Studies reveal that carbon emissions from volcanic rocks produce global warming effects.
Washington: A new study suggests that emissions of greenhouse gases resulting due to the movements of volcanic rocks play a central role in global warming effects. According to the journal Nature Communications, the calculations by scientists of how levels of carbon-based greenhouse gas link to the movements of magma present below the surface of earth suggest that such geological changes have caused the global warming from the past 65 million years.
Geologists at the University of Birmingham have created the first mechanistic model of carbon emissions changes during the Paleocene-Eocene Thermal Maximum (PETM) -- a short interval of maximum temperature lasting around 100,000 years some 55 million years ago.
The findings were published in Nature Communications, after calculations of carbon-based greenhouse gas fluxes that are associated with North Atlantic Igneous Province (NAIP) which is one of Earth's largest LIPs (Large Igneous Provinces) that covers Britain, Ireland, Norway and Greenland.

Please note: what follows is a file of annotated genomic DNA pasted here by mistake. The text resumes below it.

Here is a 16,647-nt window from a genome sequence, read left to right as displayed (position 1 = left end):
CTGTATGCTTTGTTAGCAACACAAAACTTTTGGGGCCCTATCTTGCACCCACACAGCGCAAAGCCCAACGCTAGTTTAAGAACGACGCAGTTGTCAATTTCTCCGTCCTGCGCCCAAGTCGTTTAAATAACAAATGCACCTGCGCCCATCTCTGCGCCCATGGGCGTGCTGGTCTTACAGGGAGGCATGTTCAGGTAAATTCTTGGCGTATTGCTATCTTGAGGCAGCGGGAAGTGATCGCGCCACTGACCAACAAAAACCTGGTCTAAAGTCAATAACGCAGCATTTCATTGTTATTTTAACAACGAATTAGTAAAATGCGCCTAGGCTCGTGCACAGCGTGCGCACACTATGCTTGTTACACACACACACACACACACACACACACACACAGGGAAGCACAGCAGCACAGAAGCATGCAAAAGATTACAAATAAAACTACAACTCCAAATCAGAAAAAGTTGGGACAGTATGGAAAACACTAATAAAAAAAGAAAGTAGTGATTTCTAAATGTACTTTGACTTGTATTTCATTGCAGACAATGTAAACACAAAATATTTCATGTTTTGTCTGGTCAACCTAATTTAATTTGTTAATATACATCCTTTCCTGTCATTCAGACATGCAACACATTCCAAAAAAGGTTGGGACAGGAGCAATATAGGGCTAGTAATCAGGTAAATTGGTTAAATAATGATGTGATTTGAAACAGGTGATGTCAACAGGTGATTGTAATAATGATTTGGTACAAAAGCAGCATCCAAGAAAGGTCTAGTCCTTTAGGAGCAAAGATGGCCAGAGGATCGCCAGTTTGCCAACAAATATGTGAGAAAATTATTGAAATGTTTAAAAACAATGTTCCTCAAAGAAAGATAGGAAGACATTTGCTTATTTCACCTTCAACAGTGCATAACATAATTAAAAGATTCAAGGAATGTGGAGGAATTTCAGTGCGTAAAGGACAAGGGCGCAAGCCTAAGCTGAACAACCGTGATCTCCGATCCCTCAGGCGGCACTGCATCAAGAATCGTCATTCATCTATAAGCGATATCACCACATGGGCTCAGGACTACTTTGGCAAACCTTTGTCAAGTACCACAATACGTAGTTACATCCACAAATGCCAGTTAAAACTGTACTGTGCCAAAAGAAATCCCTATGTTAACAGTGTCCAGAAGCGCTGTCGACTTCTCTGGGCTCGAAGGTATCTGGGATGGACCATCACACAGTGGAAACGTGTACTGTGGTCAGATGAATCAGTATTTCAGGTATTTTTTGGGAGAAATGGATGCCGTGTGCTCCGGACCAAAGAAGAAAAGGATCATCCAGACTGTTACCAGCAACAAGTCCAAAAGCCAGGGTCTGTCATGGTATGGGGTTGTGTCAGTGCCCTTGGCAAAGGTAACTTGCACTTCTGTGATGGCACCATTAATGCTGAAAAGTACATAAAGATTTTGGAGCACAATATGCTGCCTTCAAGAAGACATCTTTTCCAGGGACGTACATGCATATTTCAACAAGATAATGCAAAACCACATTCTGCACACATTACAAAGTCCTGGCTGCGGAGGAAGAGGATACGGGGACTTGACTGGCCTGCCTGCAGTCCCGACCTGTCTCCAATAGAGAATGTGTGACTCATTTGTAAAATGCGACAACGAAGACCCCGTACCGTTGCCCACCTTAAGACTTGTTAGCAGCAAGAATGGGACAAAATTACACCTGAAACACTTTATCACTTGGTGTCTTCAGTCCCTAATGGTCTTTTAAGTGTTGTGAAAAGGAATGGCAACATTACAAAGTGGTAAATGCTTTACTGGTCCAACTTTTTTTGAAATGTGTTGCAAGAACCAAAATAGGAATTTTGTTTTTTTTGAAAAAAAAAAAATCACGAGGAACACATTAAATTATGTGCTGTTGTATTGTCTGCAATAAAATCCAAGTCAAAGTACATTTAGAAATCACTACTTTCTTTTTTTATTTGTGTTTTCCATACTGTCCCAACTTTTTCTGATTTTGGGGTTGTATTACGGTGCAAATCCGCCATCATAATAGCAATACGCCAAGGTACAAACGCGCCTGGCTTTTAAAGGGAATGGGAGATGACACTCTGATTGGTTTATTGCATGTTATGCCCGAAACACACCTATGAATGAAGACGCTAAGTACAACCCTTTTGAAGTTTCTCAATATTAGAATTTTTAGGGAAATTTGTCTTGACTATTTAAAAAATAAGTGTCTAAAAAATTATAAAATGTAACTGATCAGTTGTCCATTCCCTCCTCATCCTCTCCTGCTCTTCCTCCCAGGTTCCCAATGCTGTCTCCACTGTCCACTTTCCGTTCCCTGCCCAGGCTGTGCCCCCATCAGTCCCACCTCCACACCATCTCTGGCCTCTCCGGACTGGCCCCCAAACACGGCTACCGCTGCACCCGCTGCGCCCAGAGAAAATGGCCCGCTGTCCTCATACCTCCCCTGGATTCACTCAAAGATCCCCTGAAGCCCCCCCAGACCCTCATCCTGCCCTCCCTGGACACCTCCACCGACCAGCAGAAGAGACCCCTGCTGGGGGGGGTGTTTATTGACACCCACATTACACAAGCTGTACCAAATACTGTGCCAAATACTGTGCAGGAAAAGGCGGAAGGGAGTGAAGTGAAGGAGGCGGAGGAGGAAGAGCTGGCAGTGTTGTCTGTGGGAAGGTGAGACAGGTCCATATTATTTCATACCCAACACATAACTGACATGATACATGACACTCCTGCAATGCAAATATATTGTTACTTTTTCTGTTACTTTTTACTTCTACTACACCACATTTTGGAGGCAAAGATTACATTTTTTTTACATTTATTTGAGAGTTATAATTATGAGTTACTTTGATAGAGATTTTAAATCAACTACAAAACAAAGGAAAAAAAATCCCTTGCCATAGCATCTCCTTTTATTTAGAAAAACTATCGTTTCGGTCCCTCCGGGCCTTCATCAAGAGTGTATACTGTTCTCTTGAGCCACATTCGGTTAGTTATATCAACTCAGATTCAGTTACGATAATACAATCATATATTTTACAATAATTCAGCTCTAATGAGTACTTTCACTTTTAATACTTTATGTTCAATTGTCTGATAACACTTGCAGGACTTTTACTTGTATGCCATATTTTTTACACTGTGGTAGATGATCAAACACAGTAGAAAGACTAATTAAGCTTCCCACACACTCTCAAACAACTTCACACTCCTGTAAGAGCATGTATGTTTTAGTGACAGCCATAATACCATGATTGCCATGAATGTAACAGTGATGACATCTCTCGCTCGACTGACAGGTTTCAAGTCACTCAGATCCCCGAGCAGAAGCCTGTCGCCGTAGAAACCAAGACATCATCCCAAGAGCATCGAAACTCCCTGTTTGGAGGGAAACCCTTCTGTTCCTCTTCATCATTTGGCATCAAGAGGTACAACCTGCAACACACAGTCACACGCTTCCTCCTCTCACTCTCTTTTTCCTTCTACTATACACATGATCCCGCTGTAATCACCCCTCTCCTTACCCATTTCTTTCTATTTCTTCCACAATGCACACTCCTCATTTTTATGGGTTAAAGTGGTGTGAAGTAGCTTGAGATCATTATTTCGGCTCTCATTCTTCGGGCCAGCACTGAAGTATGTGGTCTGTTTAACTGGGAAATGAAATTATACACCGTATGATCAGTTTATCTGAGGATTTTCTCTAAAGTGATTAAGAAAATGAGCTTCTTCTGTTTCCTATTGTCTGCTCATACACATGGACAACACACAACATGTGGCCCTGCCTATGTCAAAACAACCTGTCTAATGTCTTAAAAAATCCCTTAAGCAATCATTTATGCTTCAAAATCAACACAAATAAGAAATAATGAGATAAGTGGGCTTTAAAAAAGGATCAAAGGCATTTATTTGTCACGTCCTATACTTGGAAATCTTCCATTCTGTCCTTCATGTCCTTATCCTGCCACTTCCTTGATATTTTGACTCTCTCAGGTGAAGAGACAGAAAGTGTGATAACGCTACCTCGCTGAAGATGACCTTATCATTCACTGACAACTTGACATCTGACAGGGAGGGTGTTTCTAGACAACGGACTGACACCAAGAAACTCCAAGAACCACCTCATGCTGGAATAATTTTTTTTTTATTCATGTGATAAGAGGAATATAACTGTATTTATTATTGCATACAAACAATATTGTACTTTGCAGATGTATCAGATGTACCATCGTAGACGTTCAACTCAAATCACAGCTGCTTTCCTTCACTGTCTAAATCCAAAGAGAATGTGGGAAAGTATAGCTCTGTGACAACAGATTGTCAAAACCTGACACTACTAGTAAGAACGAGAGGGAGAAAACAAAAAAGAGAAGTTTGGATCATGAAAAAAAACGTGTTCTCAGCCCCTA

"Large Igneous Provinces are linked to spikes of change in global climate, ecosystems and the carbon cycle throughout Mesozoic time - coinciding with the Earth's most devastating mass extinctions and oceans becoming strongly depleted of oxygen," said Dr Stephen Jones, Senior Lecturer in Earth Systems at the University of Birmingham.
"We calculated carbon-based greenhouse gas fluxes associated with the NAIP - linking measurements of the process that generated magma with observations of the individual geological structures that controlled gas emissions. These calculations suggest the NAIP caused the largest transient global warming of the past 65 million years," he added.
Associations between LIPs and changes in global climate, ecosystems and the carbon cycle during the Mesozoic period imply that greenhouse gases released directly by LIPs can initiate global change that persists over 10,000 to 100,000 years.
The PETM is the largest natural climate change event of Cenozoic time and an important yardstick for theories explaining today's long-term increase in the average temperature of Earth's atmosphere as an effect of the human industry and agriculture.